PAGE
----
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Muslim woman told she can’t swim fully covered

The Islamic style swimsuit, similar to the one worn by this woman, was deemed to be “unhygienic”. Photo: Giorgio Montersino

The Islamic style swimsuit, similar to the one worn by this woman, was deemed to be “unhygienic”. Photo: Giorgio Montersino

A Muslim woman claiming to have worn a “modest” full-body bathing suit at the Marsa Sports Club was told she could not swim in the pool wearing “unhygienic” clothes.

The Maltese woman, who asked to remain anonymous, feels the club discriminated against her on the basis of her religion by not allowing her to wear the Islamic bathing suit, a claim the club is vehemently denying.

“This is about equality. I felt very hurt. They told me that the suit I was wearing was just normal Muslim clothing and that I was being unhygienic. It’s offensive because I am a very clean person and simply wanted to have a swim with my children,” she said.

The incident happened some six weeks ago and the woman insisted she wore a burkini, a full-body suit made of similar materials to conventional swimwear.

Woman was not even an Arab, but Maltese
- Marsa Sports Club

It is more in keeping with the Islamic tradition of female skin coverage than Western alternatives. The burkini was popularised by celebrity television chef Nigella Lawson, who wore a black version on holiday in 2011.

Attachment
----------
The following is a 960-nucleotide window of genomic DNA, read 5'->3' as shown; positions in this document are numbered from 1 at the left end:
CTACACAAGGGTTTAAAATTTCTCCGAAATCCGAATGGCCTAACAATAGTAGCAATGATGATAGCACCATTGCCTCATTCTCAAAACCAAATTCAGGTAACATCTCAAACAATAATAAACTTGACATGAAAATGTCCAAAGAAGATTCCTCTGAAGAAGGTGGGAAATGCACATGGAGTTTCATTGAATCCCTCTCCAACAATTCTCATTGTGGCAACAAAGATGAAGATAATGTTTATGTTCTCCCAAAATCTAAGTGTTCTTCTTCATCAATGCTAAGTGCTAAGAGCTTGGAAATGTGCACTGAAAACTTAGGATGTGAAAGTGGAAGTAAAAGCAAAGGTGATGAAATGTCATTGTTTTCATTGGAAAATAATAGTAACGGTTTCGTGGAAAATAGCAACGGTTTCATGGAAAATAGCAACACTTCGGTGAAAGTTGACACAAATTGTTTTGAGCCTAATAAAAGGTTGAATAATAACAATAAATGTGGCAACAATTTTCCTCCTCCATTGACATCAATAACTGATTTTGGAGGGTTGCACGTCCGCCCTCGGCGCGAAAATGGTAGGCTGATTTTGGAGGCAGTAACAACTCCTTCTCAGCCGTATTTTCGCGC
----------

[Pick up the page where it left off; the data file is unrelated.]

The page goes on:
The distraught woman told Times of Malta that while she had repeatedly attempted to explain the purpose of the Islamic bathing suit, the club management had not replied to her repeated e-mails.

“Eventually, I just terminated my membership and left... I wanted to be a member because I thought it would be a place where I would be accepted but it wasn’t the case at all,” she said.

Contacted for a reaction, club president Ralph Asciak said: “She swam in clothes. This burkini business, which is against our policy anyway, didn’t come into it.”

He said the burkini was not recognised by Sharia law.

Asked what type of clothes the woman was wearing, Mr Asciak replied: “What these Muslims wear; Muslim clothes, not a bathing suit.”

Mr Asciak said the club had other Muslim members who respected the rules and he questioned why she could not do the same.

He insisted that the club had done nothing wrong and was merely following its rules and policies – made clear to members upon joining – that appropriate swimwear had to be worn.

“Yesterday, there was a Muslim and his wife was swimming and you know what she was wearing: a European bathing suit.

“And she is a proper Muslim; she’s Libyan,” he said.

“The proper Muslims will tell you they follow people’s traditions and policies. Like when we go to Tripoli or wherever; if you go with your wife and she exposes some shoulder or some breast she will be stoned and arrested. This one is just trying to make herself a martyr or something,” he added.

Mr Asciak said the woman was “not even an Arab” but Maltese, further raising the question of why she would not wear a conventional bathing suit.

Apart from cancelling her membership, the woman also took her case to the Malta Competition and Consumer Affair Authority, which wrote to the club demanding a refund. The club sent the woman a cheque but she noted the compensation did not begin to make up for the emotional experience she endured.

“I haven’t even cashed the cheque. And I’m not that bothered. I know the way things happen in this country. But I didn’t expect this,” she said.

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